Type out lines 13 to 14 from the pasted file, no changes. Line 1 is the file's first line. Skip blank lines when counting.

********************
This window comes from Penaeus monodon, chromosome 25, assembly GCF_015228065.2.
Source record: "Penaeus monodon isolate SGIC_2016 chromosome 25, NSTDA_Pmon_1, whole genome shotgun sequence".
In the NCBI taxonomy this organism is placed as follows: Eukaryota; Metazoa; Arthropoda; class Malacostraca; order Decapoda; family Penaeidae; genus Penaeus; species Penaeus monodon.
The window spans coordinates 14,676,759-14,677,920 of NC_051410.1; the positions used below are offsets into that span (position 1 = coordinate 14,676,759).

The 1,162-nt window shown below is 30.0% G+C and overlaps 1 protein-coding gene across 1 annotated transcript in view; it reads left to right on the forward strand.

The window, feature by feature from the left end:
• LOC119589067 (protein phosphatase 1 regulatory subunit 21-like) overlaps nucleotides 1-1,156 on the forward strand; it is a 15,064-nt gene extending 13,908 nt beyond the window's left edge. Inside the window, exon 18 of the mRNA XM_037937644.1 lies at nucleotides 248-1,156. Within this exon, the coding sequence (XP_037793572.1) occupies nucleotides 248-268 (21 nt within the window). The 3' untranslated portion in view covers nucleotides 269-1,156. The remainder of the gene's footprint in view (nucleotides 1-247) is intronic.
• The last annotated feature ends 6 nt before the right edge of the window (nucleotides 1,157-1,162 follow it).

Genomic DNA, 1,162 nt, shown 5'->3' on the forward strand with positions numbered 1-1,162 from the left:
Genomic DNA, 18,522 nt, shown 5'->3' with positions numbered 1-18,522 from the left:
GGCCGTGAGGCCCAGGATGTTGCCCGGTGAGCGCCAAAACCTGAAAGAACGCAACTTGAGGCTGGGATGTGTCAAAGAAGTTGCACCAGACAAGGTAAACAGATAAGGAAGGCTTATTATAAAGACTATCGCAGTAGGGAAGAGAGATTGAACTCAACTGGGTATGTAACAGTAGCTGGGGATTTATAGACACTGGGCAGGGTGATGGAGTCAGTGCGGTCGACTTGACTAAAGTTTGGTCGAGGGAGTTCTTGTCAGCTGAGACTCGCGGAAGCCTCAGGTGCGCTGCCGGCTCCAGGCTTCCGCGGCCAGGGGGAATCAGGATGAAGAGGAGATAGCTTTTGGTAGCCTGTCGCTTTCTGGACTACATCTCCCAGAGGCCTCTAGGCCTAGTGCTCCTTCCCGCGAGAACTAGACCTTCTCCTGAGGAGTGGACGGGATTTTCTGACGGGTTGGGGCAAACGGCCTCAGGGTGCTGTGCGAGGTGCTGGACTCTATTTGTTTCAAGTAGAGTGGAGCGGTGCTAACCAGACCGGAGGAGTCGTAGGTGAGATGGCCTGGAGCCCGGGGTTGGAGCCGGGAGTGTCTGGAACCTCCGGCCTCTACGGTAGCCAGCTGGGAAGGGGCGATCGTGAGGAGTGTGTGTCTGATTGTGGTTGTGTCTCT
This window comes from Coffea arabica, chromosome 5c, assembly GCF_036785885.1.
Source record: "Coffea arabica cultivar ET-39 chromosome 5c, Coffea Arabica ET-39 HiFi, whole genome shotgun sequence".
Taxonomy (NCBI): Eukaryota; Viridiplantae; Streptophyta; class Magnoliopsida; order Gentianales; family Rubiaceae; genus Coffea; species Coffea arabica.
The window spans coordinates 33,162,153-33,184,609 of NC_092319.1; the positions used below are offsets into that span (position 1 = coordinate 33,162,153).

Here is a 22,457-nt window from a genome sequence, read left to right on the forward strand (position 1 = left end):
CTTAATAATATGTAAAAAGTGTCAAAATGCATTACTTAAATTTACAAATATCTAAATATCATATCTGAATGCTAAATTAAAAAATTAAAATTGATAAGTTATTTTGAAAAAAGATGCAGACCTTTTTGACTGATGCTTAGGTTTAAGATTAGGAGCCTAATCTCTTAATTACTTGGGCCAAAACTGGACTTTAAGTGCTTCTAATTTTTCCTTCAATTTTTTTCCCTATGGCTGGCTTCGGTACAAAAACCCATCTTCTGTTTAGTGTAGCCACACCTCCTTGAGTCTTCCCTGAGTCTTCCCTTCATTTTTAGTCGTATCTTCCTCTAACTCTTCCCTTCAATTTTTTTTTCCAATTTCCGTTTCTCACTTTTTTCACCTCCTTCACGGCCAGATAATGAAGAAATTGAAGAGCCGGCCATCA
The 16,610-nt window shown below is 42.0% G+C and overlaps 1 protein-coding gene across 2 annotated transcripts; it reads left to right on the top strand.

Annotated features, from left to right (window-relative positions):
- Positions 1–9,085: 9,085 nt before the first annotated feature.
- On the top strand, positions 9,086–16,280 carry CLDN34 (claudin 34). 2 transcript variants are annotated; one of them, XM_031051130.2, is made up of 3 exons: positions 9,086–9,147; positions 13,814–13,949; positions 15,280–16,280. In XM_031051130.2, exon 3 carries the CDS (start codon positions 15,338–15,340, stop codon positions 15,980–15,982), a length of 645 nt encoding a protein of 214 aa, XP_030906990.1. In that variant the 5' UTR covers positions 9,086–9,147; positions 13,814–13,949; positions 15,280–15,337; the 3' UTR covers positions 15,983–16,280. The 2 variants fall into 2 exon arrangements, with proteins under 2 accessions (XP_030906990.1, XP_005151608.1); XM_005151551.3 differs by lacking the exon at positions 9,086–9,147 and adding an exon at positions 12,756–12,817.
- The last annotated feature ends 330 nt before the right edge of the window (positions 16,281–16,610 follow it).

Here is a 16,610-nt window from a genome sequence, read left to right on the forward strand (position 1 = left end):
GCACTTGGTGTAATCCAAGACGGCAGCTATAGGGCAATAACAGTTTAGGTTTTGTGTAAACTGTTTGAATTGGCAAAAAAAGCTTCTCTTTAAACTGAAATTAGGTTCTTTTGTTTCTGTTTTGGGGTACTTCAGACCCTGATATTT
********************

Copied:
Source record: "Coffea arabica cultivar ET-39 chromosome 5c, Coffea Arabica ET-39 HiFi, whole genome shotgun sequence".
Taxonomy (NCBI): Eukaryota; Viridiplantae; Streptophyta; class Magnoliopsida; order Gentianales; family Rubiaceae; genus Coffea; species Coffea arabica.